I inadvertently stumbled into a Twitter discussion about school activities, such as most homework assignments, that seem to exist for no other reason than, “We’ve always done it that way.”
Here’s an extract:
The conversation suggested that requiring compliance by students is bad.
I don’t think complying with such things as instructions to print one’s name on a document infringe on civil liberties or turn students into automatons: It might be regarded as a simple courtesy.
By the same token, I don’t think complying with school rules has much of an effect on students’ “real lives” outside school.
In fact, as I said, my observations of students in work settings has led me to think the fact that something is required in kindergarten or high school or college is likely to lead students to assume they can safely ignore it elsewhere.
I’ve written several posts over the years about my observations of ex-students’ behaviors outside classrooms when they attempt to enter the workforce. Taken together, they may suggest it’s not compliance or the lack thereof that’s a problem.
I’ve pasted the leads of three of them below with links to the entire posts.
Top writing requirement: Read the directions
Teaching students to adapt their writing to the situation never was easy, but is is becoming increasingly difficult. Within a few minutes’ time, we expect students to turn from texting friends to writing research reports to blogging—and to meet the different requirements of each of those situations.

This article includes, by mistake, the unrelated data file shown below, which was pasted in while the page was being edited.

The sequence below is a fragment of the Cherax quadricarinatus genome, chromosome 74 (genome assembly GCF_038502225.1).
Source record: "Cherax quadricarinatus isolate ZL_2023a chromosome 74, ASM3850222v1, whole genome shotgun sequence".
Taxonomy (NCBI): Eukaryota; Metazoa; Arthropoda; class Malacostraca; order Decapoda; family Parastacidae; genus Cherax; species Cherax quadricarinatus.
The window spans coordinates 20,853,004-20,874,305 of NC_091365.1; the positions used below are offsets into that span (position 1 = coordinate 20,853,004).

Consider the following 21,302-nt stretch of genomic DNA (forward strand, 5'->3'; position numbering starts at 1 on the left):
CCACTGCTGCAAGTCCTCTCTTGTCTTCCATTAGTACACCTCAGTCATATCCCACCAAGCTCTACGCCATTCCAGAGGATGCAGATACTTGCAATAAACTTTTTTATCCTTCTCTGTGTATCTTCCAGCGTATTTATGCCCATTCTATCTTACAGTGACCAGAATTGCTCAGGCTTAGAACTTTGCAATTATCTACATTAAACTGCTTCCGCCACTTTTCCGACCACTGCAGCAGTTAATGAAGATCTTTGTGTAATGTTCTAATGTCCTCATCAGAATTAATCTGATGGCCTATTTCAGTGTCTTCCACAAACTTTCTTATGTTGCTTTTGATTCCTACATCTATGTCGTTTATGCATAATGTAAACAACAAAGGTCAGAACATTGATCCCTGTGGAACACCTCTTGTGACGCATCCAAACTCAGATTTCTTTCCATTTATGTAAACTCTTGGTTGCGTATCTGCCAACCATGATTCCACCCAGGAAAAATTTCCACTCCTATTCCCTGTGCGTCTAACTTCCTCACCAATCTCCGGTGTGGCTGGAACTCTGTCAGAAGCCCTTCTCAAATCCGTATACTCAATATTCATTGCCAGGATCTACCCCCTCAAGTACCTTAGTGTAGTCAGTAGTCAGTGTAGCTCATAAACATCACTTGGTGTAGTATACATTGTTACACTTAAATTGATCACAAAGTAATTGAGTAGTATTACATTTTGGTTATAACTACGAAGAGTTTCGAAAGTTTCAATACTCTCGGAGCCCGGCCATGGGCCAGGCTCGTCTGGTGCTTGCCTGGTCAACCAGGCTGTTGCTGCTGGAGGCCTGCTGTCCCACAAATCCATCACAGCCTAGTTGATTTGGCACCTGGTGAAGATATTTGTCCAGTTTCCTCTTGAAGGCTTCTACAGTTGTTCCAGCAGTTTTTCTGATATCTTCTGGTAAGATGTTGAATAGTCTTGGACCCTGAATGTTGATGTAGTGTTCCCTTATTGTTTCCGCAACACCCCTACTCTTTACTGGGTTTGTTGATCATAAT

One of the ways we can help students learn to navigate between writing situations is teach them that when directions are provided, they should read and follow those directions, regardless of what they’ve been taught was the appropriate thing to do. Read more of this post.
Work experience as education
Do you want to know how to prepare your students for an entry-level job? The best way to learn what students need to know is to do different entry-level jobs yourself.
Unless you already know somebody at the business, you’ll have to fill out a job application, just as your students will unless they, too, get their jobs through networking or nepotism. Completing a job application requires what the Common Core State Standards refer to as reading informational text. Read more of this post.
Dear applicant: The reason you weren’t hired
Since April, I’ve been advertising unsuccessfully for two part-time, virtual workers in my educational publishing business. The responses have been mainly from highly schooled individuals who:
- Don’t know how to write an email,
- Either don’t read or don’t follow directions, and
- Don’t have a clue what skills are needed for the 21st century office.
I sent respondents boilerplate “thank you for your interest” replies, but mentally wrote letters I wished I dared send. Read more of this post.